Decoding Guled’s appointment: Strategy or compromise?

Abdikarim Hussein Guled ‘s appointment received a mixed reaction from those it concerned. President Muse Bihi and his team in Hargeisa have called to congratulate him on the new role. SCC-Khatumo went a further step and issued a statement in which it both welcomed him and distanced itself from his mandate. Having noted this, a couple of things need to be said about his appointment.

First, Guled belongs to the Sacad clan of the Habar-gidir, who are counted as allies by the Isaaq elites in Somaliland. This puts him in a tight position. On the one hand, the ululation for his appointment in Hargeisa reflects that he is expected to be a friend rather than a neutral facilitator. On the other hand, the Daarood elites, key stakeholders in the talks, may watch him carefully and expect him to bring Somaliland back to the union with no major compromises. 

More importantly, Guled led the stalled talks between Somaliland and Somalia’s federal government. None of the points agreed upon in that meeting were implemented, including the contentious issue of aviation. The expectation, therefore, is that Guled should pick up where the process was left off. Already, one of the opposition parties in Somaliland, UCID, made a remark to this effect. However, neither Mohamoud nor the federal member states would accept such a concession. 

Second, President Hassan Sheikh Mohamud’s appointment is more tactical than substantive. It is part of his strategy of eliminating his possible contenders for the 2026 elections, one by one in the political process. Look no further than Abdirahman Abdishakur, whose appointment as the envoy for the drought dried up his political party. Almost everyone left him because he was in a position without a portfolio, where he could not benefit his followers in any way remotely comparable to his boss and friends.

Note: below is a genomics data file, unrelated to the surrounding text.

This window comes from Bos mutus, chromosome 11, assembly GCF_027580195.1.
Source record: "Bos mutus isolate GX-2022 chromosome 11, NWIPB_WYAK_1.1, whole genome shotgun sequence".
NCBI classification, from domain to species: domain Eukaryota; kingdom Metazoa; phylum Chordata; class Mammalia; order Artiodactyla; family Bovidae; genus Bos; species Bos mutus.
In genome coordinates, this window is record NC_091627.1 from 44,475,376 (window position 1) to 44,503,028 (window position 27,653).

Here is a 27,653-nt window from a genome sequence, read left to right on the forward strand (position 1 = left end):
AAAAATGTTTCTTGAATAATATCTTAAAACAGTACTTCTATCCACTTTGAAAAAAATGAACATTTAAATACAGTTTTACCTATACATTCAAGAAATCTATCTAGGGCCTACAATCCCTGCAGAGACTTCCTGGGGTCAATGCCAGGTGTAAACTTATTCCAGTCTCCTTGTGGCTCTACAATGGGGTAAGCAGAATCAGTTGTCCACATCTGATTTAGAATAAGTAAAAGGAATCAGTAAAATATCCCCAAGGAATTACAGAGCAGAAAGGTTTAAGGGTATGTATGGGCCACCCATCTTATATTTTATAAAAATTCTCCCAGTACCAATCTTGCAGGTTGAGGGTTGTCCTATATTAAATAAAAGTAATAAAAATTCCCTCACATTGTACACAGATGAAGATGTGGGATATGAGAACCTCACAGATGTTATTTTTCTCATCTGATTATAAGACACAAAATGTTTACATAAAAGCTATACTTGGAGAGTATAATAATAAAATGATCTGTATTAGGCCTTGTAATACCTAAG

As for the present appointment, in addition to its likely effect on the upcoming reshuffle, it may embroil Guled in the same dilemma as AA. It may also further put him in a difficult position where his master erects more complications than necessary to make sure that he fails in this role. This sinister intention is particularly likely to be made easier by the fact that the issue is more complex than the eye captures, as Guled himself acknowledged. For this reason, the messenger is more important than the message.

Having highlighted the problems apparent in the appointment, the following could be a better alternative to approach the issue: 

  • Set up a ministry dedicated to the unification, staffed by lawyers and experts in international relations, to explore options and possibilities in which Somaliland could be engaged.
  • Leadership of the ministry should be drawn from Somalis other than the Daarood and Dir elites. Hawiye, too should be included in the precluded list since the administration in Hargeisa drums up the Irir rhetoric at a time when the Hawiye is at the helm of the power in Somalia.

Abdifatah Ismael Tahir is former member of Somali Parliament and Research Associate at The University of Manchester.

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